Status drives men's reproductive success across non-industrial world

By Carol Clark | eScienceCommons | Sept. 27, 2016

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The reproductive benefits of status reached their peak in pre-modern empires. A genetic study, for instance, found that 8 percent of men in populations spanning Asia shared nearly identical Y-chromosome sequences with Mongolian ruler Genghis Khan (shown entering the city of Beijing).


The reproductive success of men in non-industrialized societies is closely tied to their social status, finds a new meta-analysis published in the Proceedings of the National Academy of Sciences.

The analysis looked at studies of 33 non-industrial societies from around the globe, including hunter-gatherers, nomadic pastoralists and agriculturalists.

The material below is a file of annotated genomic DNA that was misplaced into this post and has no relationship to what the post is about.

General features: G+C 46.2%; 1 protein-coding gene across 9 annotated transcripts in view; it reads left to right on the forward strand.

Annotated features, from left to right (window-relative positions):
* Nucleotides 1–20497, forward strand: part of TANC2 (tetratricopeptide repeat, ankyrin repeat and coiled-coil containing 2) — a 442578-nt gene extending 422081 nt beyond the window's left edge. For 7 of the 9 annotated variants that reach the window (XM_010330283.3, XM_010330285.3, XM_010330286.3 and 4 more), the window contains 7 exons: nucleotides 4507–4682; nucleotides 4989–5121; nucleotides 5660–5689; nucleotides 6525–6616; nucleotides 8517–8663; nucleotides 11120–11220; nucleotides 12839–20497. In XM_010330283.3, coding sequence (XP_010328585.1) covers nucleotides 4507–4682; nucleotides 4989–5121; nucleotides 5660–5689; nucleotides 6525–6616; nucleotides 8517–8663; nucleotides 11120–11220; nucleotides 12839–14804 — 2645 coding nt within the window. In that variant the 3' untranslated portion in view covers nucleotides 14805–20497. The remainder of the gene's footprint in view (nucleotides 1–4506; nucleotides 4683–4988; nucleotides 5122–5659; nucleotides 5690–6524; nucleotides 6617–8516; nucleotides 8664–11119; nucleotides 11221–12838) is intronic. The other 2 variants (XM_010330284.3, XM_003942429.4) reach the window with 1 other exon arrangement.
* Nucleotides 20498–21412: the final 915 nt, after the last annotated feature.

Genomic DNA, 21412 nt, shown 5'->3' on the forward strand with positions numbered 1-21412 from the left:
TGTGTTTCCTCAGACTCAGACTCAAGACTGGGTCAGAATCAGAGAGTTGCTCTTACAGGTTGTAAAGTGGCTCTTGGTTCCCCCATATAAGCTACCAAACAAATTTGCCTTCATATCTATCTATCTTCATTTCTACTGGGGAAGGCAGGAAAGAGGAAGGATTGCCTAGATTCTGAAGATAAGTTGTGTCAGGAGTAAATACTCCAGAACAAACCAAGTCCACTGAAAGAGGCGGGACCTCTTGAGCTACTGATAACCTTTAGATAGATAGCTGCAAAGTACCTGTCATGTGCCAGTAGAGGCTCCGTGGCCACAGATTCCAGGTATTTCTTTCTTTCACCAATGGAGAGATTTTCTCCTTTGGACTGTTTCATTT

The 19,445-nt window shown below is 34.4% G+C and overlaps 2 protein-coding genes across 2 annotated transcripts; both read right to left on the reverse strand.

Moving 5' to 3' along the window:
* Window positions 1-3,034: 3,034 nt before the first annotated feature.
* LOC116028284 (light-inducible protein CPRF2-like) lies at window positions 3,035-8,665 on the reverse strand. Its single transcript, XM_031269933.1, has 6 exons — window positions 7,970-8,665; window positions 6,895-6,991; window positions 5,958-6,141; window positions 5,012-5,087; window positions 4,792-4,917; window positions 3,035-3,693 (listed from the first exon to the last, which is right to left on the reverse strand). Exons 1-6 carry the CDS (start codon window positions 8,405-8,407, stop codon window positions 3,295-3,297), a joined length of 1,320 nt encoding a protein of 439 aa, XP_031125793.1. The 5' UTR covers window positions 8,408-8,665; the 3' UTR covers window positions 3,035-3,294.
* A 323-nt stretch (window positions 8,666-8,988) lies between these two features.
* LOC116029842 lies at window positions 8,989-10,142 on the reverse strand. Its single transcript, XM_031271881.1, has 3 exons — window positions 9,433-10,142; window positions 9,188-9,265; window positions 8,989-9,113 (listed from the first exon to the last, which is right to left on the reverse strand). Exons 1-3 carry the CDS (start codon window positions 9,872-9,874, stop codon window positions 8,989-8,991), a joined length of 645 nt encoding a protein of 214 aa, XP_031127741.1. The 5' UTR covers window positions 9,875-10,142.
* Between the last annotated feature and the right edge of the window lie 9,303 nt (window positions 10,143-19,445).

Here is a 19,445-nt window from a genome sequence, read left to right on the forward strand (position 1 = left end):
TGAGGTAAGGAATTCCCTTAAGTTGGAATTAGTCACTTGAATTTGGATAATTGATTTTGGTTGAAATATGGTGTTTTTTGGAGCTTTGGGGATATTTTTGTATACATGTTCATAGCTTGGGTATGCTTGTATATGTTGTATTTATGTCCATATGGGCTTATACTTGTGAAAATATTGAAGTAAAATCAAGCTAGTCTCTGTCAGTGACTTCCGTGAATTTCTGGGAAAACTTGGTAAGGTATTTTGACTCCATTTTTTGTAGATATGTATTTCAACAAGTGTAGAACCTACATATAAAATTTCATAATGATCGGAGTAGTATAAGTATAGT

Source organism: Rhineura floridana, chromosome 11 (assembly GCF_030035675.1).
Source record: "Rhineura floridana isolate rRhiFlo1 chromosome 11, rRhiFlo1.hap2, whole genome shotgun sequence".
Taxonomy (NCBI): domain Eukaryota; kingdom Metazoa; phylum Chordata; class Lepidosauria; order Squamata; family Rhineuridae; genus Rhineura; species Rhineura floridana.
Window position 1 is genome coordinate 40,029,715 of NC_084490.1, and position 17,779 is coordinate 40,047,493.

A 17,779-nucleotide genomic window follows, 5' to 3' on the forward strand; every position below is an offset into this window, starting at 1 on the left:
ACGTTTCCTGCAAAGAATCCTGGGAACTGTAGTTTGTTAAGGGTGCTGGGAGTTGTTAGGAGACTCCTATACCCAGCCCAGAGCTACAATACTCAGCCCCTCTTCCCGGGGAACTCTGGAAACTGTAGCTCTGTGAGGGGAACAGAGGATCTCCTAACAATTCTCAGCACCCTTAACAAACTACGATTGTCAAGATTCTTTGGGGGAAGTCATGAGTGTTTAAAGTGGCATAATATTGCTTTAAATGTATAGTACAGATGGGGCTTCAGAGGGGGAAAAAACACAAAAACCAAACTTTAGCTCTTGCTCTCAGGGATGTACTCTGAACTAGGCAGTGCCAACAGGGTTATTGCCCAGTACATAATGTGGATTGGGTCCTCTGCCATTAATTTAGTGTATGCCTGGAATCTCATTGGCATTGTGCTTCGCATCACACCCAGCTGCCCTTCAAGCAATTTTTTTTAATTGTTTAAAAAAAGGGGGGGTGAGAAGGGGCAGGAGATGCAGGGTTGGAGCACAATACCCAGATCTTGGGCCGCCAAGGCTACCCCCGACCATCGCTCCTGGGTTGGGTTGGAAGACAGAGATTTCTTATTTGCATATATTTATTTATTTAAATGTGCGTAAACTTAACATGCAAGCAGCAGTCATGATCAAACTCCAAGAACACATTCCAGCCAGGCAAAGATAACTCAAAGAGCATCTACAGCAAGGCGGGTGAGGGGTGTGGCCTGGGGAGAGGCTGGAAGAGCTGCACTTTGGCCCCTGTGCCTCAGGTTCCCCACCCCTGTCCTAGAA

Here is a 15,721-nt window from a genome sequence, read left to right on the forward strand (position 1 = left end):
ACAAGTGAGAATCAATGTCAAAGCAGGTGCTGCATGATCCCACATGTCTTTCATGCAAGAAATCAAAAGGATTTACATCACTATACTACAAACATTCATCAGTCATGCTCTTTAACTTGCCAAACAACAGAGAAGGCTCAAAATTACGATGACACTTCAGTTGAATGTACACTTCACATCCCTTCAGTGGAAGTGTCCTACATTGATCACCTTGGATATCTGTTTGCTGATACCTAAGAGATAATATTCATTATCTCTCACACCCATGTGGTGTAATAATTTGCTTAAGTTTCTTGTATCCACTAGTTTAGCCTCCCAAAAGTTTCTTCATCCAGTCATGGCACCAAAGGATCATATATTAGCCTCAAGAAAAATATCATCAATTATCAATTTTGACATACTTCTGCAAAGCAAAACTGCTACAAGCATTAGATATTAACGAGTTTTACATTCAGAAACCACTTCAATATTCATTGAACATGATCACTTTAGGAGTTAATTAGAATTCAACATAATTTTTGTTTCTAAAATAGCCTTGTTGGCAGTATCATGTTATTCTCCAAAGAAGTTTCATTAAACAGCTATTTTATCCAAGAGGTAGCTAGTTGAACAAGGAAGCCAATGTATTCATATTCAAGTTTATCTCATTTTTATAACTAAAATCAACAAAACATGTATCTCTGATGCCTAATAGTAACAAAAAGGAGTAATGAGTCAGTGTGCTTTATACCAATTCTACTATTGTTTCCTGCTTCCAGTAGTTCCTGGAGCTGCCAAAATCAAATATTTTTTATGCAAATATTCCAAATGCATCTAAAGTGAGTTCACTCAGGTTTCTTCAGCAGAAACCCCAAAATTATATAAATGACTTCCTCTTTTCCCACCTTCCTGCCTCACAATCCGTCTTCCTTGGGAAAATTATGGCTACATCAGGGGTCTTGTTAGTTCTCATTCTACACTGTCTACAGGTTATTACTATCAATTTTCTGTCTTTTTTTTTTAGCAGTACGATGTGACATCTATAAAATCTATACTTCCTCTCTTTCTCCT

“We were surprised to learn that the correlation held up for a range of societies and their different measures for status,” says Adrian Jaeggi, an anthropologist at Emory University focused on primate and human behavioral ecology. “It doesn’t matter whether a man is a better hunter, owns more land or more livestock – men with high social status had more children compared to men with low status.”

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